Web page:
Does that mean you can’t send it digitally? Not necessarily. Instead, it simply needs to be in a printable format when it arrives. Usually, that means using the traditional approach for how to write a letter of resignation and then sending the document as an email attachment. However, company policy is what really determines if that’s allowed, so review your employee handbook to see if there are any rules you need to follow.

Tip: If you work remotely and your employer requires a printed letter – and won’t accept an email attachment – that means you’re going to have to put your resignation letter in the mail. The trick is, you don’t just want to throw it in an envelope with a stamp. Why? Because you’ll never know for sure when it will arrive, or if it will make it at all. So, what should you do? Head to the post office and send it Certified Mail. You’ll get a mailing receipt and verification of delivery. You can also get a tracking number and choose a speedier delivery method, ensuring it arrives in a timely fashion. Yes, it’ll cost a little more, but it helps ensure you handle your resignation right, and that’s what matters.

Common Resignation Letter Mistakes

There’s a good chance that you’re thinking, “If I’m about to leave a job, do mistakes in my resignation letter actually matter? Would someone actually care?”

Well, while you might think that how you write resignation letters wouldn’t matter, it really does. In the end, you should always want to make the best impression possible. After all, people talk, so if you submit an inappropriate, unprofessional, or error-laden letter, work could get out, damaging your reputation.

So, how do you avoid resignation letter mistakes? By knowing what they are and what to do instead.

First, make sure to hand over your resignation letter at the right time. Generally speaking, you want to give your employer two weeks’ notice. However, if your employee handbook requests a different amount of notice, then use that number instead. That way, you’re giving them enough of a heads up to keep your reputation intact.

Second, whatever you do, don’t talk to anyone else at work – or anyone who has a relationship with your manager or employer – about your plan to resign. Your boss needs to hear about it from you and not through the grapevine.

However, once you do inform your manager, don’t assume that they’ll handle telling everyone else. Yes, word will get around, but that doesn’t mean you shouldn’t talk with people directly. It gives you a chance for some formal goodbyes, as well as find out if there is anything you can do to ease the transition, both of which can be powerful for staying connected and building your network.

Finally, if you’re leaving because you feel undervalued, hate your manager, or another negative situation, don’t get into that in your resignation letter. Even if your complaints are reasonable, badmouthing your employer on your way out is never a smart move.

Top Tips for Writing a Resignation Letter

While looking at a resignation letter sample or two can certainly help, it’s also a good idea to understand how to put a letter of resignation together in the first place. That way, when it comes time to create yours, you’ll have a wealth of information at your fingertips, as well as some examples that can serve as a letter of resignation template.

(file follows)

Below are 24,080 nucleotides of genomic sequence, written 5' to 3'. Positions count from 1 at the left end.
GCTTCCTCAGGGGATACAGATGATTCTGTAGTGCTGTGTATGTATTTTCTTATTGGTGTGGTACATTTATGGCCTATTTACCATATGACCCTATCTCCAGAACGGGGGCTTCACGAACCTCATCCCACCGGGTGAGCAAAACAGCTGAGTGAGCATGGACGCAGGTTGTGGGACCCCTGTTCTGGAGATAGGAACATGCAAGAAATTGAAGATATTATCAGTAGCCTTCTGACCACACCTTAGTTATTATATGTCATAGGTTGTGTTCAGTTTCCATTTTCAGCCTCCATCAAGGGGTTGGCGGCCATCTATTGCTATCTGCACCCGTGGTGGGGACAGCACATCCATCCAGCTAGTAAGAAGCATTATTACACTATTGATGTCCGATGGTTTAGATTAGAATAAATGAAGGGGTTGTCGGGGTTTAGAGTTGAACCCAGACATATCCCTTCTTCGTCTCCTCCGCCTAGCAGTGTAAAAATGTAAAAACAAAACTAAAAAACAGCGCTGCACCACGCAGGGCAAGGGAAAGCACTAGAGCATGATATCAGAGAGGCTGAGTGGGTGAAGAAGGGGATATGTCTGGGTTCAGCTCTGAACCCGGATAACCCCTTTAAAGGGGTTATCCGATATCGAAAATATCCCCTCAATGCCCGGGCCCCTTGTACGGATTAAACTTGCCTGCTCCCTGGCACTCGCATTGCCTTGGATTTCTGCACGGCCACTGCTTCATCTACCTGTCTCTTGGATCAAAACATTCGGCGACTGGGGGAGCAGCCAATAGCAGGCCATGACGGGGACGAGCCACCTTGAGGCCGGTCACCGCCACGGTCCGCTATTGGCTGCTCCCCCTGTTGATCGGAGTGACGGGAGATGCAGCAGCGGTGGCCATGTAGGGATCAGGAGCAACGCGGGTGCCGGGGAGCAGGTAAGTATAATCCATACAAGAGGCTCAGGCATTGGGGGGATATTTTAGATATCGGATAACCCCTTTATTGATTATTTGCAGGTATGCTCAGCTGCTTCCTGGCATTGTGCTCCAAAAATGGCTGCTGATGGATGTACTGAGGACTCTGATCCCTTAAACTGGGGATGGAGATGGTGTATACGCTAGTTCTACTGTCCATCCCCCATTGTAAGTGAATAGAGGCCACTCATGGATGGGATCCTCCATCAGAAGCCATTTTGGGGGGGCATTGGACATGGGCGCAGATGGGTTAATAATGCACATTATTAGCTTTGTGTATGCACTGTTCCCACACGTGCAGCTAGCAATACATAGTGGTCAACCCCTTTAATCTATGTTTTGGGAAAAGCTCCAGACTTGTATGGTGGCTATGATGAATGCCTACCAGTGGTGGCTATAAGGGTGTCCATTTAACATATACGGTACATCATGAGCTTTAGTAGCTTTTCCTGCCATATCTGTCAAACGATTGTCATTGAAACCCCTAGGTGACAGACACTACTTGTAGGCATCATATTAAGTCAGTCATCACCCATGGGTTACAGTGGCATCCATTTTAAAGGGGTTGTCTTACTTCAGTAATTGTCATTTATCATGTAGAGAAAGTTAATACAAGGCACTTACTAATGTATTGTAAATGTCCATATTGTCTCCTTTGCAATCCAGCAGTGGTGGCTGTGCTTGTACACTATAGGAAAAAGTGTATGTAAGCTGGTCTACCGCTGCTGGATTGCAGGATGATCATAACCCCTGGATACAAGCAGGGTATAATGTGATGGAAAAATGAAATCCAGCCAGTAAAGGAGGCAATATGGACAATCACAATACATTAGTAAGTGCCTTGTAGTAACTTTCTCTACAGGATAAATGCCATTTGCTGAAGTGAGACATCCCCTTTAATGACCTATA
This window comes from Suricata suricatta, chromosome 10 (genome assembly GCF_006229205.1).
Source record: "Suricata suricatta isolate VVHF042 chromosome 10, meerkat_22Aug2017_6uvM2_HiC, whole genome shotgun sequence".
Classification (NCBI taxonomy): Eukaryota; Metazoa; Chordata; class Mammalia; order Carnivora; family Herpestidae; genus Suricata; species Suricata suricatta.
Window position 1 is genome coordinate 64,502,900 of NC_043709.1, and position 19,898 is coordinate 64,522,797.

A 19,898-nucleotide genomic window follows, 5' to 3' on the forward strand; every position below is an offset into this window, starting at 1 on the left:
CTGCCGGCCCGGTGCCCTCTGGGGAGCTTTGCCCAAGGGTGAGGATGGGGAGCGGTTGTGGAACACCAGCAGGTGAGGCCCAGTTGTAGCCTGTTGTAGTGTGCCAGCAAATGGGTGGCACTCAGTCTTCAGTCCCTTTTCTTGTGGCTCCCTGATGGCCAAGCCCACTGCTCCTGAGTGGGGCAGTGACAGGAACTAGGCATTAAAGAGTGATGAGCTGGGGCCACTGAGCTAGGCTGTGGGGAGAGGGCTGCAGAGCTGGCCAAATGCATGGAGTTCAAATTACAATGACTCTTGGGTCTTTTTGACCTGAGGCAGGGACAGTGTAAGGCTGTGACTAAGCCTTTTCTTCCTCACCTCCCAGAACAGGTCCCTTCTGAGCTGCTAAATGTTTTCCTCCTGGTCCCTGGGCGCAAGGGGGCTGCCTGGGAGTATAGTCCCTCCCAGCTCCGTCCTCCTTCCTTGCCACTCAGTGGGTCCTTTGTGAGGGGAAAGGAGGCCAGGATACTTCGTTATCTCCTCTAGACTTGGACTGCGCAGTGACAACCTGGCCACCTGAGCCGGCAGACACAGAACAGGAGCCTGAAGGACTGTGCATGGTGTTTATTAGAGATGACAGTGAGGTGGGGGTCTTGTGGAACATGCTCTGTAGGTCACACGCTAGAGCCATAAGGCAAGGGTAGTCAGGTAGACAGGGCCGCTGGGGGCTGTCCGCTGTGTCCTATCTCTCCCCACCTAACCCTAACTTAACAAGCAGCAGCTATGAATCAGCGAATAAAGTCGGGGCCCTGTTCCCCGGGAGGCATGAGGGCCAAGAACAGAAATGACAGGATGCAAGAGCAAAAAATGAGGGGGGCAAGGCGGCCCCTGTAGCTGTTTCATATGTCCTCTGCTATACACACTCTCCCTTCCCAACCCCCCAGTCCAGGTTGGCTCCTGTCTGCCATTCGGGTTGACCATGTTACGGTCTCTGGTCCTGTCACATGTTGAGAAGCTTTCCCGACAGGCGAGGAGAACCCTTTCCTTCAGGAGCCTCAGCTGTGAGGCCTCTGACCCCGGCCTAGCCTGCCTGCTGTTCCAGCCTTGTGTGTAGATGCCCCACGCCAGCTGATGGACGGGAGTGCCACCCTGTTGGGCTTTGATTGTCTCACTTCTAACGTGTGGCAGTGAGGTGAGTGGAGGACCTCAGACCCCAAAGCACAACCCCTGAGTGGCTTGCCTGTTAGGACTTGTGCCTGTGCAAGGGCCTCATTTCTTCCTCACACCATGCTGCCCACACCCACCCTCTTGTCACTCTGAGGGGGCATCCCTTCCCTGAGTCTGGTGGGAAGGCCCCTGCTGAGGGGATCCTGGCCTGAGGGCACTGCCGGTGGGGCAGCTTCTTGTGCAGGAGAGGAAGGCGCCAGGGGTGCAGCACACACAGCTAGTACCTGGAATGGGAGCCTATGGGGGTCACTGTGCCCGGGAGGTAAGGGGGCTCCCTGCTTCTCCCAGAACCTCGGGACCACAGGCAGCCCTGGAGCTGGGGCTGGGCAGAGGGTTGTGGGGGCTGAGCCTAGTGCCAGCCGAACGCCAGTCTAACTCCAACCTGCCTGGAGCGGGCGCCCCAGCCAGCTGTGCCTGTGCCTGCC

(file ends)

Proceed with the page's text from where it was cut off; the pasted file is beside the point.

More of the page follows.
If you want to make sure you know exactly how to write a resignation letter, here are some tips that can help.

1. Use a Formal Business Letter Format

Business letters don’t start with “Dear [person’s name].” Instead, they begin with contact information.

By listing your and the company’s contact information, you make it clear who is writing the letter and who the recipient is. Since documents at times are misfiled or set in the wrong places, that can be surprisingly important to include.

Start by listing your contact information, including name, address, phone number, and email. Then, write the date based on when you intend to turn in your letter. After that, list your manager’s contact details. Once that’s in place, you can move onto the “Dear” part.

2. Get Straight to the Point

While you might think that you need to offer up some pleasantries first, that isn’t the case. Instead, when you’re writing the letter, make sure your opening sentence tells the reader you’re resigning.

Keep in mind that now isn’t the time to hedge. Don’t use phrases like “like to resign,” “hoping to resign,” “maybe,” “if it’s alright,” or anything else that comes across as uncertain or ambiguous. That may give your employer the wrong impression, leading to confusion about what’s coming next.

Instead, be blunt. That way, there isn’t any room for any misunderstandings about your plans.

3. Include the Right Details

Along with stating that you’re leaving the company, you need to include a few extra details in the first sentence or two. One, make sure to list your position title and department, ensuring everyone knows exactly who is resigning. Two, include the date of the last day you intend to work.

4. Offer a Reason [Optional]

When you are writing a letter of resignation, you don’t necessarily have to give your employer a reason for your departure. It’s completely optional, so only do it if you’re comfortable with sharing, and the reason doesn’t involve you having to badmouth the company.